Classroom organization has been an on going topic for discussion for years between teachers. It is a teacher's job, starting in kindergarten, to help students get organized in the classroom. This lesson will be the one of the many important lessons students learn in school. The classroom environment should be modified to help reduce distractions by organizing the needed material a student needs in everyday learning.
A number of schools are using tables instead of the traditional school desk. This practice can be found in kindergarten through 8th grade. Since tables have no storage space, and the traditional school desk has very little storage space for workbooks, text books, pencil boxes, lunch bags etc., teachers are having to find alternative ways to store materials. Shelves, cubbyholes, plastic storage bins and crates are a few ways supplies and materials may be stored.
An alternative method to keep students from being distracted when retrieving items from storage is a bag that hangs on the back of the child's chair. These chair bags have pockets that store materials needed by the student on an everyday basis. Items such as workbooks, pencils boxes, water bottles, writing slates, library books, crayons and many other items can be placed in these chair bag's pockets. Having the needed materials immediately accessible to the children, but out of their sight, helps keep the classroom organized from clutter. It allows students to stay focused on the lessons being taught.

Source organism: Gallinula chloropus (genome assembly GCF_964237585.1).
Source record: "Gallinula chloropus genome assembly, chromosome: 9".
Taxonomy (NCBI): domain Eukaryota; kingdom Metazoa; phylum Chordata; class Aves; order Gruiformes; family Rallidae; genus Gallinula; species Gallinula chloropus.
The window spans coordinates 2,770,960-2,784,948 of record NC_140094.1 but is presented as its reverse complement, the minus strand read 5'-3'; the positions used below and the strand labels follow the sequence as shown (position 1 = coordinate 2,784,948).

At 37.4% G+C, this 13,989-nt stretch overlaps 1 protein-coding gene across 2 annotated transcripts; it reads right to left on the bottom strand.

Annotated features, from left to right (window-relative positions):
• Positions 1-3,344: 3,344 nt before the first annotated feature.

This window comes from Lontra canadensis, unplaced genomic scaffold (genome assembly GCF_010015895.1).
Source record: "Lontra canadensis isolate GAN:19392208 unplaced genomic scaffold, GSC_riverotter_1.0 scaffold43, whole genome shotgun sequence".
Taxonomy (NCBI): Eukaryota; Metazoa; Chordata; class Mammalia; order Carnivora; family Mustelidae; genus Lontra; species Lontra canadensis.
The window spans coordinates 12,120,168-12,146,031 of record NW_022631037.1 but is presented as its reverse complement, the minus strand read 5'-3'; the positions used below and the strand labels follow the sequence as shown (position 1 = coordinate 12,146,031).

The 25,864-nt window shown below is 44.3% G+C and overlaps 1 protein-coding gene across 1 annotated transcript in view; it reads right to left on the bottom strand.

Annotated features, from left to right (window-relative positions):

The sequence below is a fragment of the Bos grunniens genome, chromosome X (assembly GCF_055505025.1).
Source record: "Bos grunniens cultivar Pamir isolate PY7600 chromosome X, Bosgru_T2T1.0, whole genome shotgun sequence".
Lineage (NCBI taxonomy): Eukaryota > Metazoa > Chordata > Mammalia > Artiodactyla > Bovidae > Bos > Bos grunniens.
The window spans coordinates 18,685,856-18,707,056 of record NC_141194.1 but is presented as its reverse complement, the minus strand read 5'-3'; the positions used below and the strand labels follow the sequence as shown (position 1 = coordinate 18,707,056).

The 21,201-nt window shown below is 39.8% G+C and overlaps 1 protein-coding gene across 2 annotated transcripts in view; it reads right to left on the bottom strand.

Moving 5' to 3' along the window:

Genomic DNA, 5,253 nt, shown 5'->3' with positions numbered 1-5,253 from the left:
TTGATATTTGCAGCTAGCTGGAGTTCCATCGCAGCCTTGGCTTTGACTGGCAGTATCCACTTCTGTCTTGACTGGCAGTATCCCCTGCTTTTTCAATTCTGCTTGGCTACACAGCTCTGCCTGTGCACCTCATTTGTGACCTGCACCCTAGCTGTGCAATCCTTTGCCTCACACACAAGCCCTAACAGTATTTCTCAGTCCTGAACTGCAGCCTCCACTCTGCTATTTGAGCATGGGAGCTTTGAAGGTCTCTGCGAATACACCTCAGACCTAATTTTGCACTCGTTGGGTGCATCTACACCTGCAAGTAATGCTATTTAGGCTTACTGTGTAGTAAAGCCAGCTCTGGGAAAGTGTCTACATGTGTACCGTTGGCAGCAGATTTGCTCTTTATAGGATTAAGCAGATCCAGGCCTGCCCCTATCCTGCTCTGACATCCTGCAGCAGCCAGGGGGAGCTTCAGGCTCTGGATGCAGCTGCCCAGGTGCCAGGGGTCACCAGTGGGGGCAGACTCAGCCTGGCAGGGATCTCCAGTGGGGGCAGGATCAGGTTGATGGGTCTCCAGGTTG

Several teachers have realized that even leaving a basket of crayons on tabletops is a big distraction for the children. While you are trying to teach, little minds are running away with thoughts of how many crayons are in the basket or ideas of what they could do if they could get their hands on the crayons. These small distractions can create both a disorganized classroom and student. Chair bags are an effective tool to eliminate disorganization and keep distractions to a minimum.
Cynthia Talley was a substitute teacher for a number of years for teachers
who used parent made chair bags to organize their classrooms. She saw the
usefulness a chair bag gave a student and teacher. For eight years, she has
been the owner of Happi-Pocket Chair Bag. She can be contacted through her
Web site, www.chairbag.com.
ChurchPartner has introduced an innovative line of classroom seating and desks. After years of research into the ergonomic needs of students in their classroom environment, Virco Manufacturing has developed the Zuma line of classroom desks and seating. Graceful lines and the intrinsic flex of the Zuma seat combine with a rock-solid frame to yield the next generation of classroom seating. During their school career, students have more physical contact with their chair than any other piece of equipment. Once you sit in a Zuma, you will understand why this is the chair they deserve. The modular design of the Zuma bowfront desk provides a wide range of storage accessory options from color-keyed plastic book boxes to wire book baskets with or without pencil tray. These desks are available with standard rectangular tops or trapezoid tops allowing hexagonal and octagonal cooperative learning groupings.